The rate of obesity among youths is more than twice what it was just two decades ago. “Every day, nearly one-third of U.S. children aged 4 to 19 eat fast food, which likely packs on about six extra pounds per child per year and increases the risk of obesity” (“Fast Food”). Some schools are attempting to wean their kids off junk foods by removing candy and soda machines in addition to providing meals that nourish the body not just satisfy the appetite. However, this is the exception, not the rule. Junk foods remain in the majority of schools for economic reasons. Parents are allowing their school systems to choose financial considerations ahead of the children’s health. Watching television will make you fat and children are the most at risk. T.V. commercials promote junk foods to an already hypnotized audience. Commercials promoting foods often misrepresent their products to impressionable children, as well as adults, regarding the product’s nutritional values, or lack of. There remains a strong association between obesity, regardless of age, and the amount of time spent watching television. The wide-spread problem, (pun intended) known as the ‘couch-potato’ syndrome, is considered to be the result of consuming large amounts of snack foods that are high in calories and fat content while watching television. Essentially, it’s the result when enticement meets boredom and inactivity. (“Fast Food”).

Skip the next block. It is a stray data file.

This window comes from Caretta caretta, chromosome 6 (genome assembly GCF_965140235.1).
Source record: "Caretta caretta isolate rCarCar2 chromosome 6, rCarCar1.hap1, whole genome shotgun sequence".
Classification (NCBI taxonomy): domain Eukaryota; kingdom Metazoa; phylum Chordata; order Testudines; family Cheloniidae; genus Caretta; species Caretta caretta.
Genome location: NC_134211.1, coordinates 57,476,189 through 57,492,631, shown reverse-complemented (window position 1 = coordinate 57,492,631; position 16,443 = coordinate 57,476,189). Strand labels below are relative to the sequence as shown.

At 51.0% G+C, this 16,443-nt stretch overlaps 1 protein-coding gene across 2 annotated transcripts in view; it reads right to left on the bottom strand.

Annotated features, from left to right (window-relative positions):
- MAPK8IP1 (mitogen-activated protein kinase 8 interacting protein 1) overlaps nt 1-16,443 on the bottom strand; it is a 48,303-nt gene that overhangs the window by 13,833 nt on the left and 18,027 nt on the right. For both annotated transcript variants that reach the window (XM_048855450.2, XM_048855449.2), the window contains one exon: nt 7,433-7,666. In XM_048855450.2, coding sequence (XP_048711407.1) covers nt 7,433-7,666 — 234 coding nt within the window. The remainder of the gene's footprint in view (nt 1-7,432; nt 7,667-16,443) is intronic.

Childhood obesity creates many more problems than the simple physical issues one might expect. Being overweight can affect a child’s self-esteem, self-confidence, relationships with peers, and acceptance of self and negatively impacts their academic careers. A typical cycle sees the child increasingly gaining weight as a result of the emotional turmoil that occurs as other children begin to make fun of them or as they perceive themselves not being able to keep up with other children on the sports field. They begin seeing themselves as somehow less than average weight children in every way. Many adults reinforce these beliefs with the idea that an overweight child must be lazy and not as bright as other children. Perceiving these impressions of others, these children retreat to food as comfort while still shunning potentially embarrassing physical activity that further contributes to the weight problem (Rimm, 2004).